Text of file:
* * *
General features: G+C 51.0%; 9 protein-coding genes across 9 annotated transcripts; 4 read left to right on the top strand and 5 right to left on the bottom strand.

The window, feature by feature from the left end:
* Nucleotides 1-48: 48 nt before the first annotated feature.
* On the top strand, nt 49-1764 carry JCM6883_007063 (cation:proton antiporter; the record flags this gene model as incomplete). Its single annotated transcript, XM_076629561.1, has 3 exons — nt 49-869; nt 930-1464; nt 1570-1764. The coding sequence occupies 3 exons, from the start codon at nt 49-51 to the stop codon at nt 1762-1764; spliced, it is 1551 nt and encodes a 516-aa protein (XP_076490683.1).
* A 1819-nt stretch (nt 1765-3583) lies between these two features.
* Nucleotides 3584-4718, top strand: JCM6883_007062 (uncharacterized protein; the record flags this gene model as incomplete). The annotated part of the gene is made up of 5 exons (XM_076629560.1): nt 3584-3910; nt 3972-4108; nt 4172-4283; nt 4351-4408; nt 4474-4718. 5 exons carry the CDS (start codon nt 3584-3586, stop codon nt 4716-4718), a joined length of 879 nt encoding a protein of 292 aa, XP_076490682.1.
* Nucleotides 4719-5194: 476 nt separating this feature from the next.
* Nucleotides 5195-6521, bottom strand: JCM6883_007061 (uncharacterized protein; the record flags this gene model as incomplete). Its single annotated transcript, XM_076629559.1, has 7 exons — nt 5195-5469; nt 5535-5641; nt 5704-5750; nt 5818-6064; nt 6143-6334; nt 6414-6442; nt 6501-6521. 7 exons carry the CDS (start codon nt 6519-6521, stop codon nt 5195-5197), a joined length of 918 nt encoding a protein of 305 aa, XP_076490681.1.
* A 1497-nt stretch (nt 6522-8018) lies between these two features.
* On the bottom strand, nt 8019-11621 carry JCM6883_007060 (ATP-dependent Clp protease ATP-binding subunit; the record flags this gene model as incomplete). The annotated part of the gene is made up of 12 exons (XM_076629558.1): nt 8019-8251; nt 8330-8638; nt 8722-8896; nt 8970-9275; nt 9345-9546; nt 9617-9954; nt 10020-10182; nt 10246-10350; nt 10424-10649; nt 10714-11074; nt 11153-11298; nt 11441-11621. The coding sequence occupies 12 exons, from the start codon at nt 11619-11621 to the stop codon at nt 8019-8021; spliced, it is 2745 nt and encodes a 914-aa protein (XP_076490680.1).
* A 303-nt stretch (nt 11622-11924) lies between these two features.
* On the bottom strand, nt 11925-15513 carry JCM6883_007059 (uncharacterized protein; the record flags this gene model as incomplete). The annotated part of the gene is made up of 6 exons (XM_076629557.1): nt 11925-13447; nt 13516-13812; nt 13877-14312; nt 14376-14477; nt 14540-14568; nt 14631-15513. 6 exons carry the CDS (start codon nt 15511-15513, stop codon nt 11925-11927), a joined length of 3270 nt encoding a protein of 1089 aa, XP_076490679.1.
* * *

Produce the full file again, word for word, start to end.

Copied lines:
General features: G+C 51.0%; 9 protein-coding genes across 9 annotated transcripts; 4 read left to right on the top strand and 5 right to left on the bottom strand.

The window, feature by feature from the left end:
* Nucleotides 1-48: 48 nt before the first annotated feature.
* On the top strand, nt 49-1764 carry JCM6883_007063 (cation:proton antiporter; the record flags this gene model as incomplete). Its single annotated transcript, XM_076629561.1, has 3 exons — nt 49-869; nt 930-1464; nt 1570-1764. The coding sequence occupies 3 exons, from the start codon at nt 49-51 to the stop codon at nt 1762-1764; spliced, it is 1551 nt and encodes a 516-aa protein (XP_076490683.1).
* A 1819-nt stretch (nt 1765-3583) lies between these two features.
* Nucleotides 3584-4718, top strand: JCM6883_007062 (uncharacterized protein; the record flags this gene model as incomplete). The annotated part of the gene is made up of 5 exons (XM_076629560.1): nt 3584-3910; nt 3972-4108; nt 4172-4283; nt 4351-4408; nt 4474-4718. 5 exons carry the CDS (start codon nt 3584-3586, stop codon nt 4716-4718), a joined length of 879 nt encoding a protein of 292 aa, XP_076490682.1.
* Nucleotides 4719-5194: 476 nt separating this feature from the next.
* Nucleotides 5195-6521, bottom strand: JCM6883_007061 (uncharacterized protein; the record flags this gene model as incomplete). Its single annotated transcript, XM_076629559.1, has 7 exons — nt 5195-5469; nt 5535-5641; nt 5704-5750; nt 5818-6064; nt 6143-6334; nt 6414-6442; nt 6501-6521. 7 exons carry the CDS (start codon nt 6519-6521, stop codon nt 5195-5197), a joined length of 918 nt encoding a protein of 305 aa, XP_076490681.1.
* A 1497-nt stretch (nt 6522-8018) lies between these two features.
* On the bottom strand, nt 8019-11621 carry JCM6883_007060 (ATP-dependent Clp protease ATP-binding subunit; the record flags this gene model as incomplete). The annotated part of the gene is made up of 12 exons (XM_076629558.1): nt 8019-8251; nt 8330-8638; nt 8722-8896; nt 8970-9275; nt 9345-9546; nt 9617-9954; nt 10020-10182; nt 10246-10350; nt 10424-10649; nt 10714-11074; nt 11153-11298; nt 11441-11621. The coding sequence occupies 12 exons, from the start codon at nt 11619-11621 to the stop codon at nt 8019-8021; spliced, it is 2745 nt and encodes a 914-aa protein (XP_076490680.1).
* A 303-nt stretch (nt 11622-11924) lies between these two features.
* On the bottom strand, nt 11925-15513 carry JCM6883_007059 (uncharacterized protein; the record flags this gene model as incomplete). The annotated part of the gene is made up of 6 exons (XM_076629557.1): nt 11925-13447; nt 13516-13812; nt 13877-14312; nt 14376-14477; nt 14540-14568; nt 14631-15513. 6 exons carry the CDS (start codon nt 15511-15513, stop codon nt 11925-11927), a joined length of 3270 nt encoding a protein of 1089 aa, XP_076490679.1.